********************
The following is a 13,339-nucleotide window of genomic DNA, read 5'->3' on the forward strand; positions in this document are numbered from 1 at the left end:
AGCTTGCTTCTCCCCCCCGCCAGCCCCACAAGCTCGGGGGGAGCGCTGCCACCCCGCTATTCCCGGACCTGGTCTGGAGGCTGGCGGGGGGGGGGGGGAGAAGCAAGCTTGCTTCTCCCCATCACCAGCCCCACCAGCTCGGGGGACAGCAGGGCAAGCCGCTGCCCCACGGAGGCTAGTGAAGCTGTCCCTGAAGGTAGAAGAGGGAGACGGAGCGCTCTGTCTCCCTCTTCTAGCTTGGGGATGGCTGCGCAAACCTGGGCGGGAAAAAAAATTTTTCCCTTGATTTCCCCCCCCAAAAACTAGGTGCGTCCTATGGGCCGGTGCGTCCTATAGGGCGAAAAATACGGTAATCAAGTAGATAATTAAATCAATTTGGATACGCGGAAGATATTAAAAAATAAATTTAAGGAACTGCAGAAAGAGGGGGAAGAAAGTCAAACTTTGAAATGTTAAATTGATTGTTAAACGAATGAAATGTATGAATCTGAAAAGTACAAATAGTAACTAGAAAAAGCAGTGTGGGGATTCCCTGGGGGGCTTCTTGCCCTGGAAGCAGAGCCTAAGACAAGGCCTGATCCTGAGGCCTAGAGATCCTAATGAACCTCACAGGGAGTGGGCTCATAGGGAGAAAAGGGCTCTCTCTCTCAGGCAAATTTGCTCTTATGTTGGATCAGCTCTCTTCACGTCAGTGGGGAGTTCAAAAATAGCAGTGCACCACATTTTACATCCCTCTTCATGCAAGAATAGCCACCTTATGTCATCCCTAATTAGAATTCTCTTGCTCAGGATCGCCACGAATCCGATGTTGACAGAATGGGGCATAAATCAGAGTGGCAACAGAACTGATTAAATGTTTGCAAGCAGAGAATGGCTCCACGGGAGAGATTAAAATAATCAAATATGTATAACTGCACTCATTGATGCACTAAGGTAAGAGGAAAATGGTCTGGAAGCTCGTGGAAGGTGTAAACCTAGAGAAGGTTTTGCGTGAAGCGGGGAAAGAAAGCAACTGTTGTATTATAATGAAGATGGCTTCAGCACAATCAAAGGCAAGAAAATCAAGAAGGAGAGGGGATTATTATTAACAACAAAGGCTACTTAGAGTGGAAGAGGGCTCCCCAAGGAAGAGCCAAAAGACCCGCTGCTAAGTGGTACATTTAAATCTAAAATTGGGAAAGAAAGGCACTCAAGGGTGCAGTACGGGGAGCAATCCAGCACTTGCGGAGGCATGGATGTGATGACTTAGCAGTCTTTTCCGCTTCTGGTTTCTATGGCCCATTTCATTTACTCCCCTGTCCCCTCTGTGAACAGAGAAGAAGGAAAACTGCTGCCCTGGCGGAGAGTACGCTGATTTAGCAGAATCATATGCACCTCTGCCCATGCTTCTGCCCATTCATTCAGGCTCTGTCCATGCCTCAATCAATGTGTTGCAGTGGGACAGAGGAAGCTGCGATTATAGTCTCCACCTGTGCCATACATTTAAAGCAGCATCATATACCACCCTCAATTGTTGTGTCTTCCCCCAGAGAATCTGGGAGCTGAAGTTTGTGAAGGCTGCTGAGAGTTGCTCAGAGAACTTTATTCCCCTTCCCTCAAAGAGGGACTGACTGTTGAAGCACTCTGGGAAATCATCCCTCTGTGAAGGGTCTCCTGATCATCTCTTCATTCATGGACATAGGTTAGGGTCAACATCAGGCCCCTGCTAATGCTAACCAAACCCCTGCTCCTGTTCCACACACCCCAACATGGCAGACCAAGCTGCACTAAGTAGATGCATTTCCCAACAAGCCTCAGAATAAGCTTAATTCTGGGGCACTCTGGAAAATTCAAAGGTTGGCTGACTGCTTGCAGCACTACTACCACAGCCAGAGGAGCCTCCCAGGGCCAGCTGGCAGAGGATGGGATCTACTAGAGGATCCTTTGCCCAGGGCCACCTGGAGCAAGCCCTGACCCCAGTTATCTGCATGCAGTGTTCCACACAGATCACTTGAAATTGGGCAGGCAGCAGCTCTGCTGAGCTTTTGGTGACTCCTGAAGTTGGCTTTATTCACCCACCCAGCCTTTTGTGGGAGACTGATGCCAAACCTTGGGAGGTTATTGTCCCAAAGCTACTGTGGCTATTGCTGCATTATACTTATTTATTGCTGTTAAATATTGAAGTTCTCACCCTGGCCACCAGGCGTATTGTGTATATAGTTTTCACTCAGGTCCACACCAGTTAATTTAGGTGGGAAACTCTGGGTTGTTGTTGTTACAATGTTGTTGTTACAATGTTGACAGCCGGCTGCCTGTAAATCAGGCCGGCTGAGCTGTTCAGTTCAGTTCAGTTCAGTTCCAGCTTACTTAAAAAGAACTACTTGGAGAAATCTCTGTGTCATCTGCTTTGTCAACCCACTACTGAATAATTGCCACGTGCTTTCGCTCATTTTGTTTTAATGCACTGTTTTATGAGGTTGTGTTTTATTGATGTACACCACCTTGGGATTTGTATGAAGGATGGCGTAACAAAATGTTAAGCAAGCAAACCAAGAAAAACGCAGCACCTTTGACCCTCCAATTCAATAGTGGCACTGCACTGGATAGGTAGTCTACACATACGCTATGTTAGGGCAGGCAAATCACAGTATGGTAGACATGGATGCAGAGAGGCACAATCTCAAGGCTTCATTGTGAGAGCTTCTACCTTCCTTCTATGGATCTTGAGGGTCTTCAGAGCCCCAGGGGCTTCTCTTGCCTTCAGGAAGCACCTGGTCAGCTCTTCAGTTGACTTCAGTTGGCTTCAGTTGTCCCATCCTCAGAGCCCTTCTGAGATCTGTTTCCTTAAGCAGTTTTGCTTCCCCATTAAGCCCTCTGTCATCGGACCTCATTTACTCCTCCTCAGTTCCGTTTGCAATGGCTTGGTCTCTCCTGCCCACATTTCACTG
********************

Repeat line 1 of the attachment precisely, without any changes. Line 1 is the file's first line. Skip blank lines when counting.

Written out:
The following is a 13,339-nucleotide window of genomic DNA, read 5'->3' on the forward strand; positions in this document are numbered from 1 at the left end: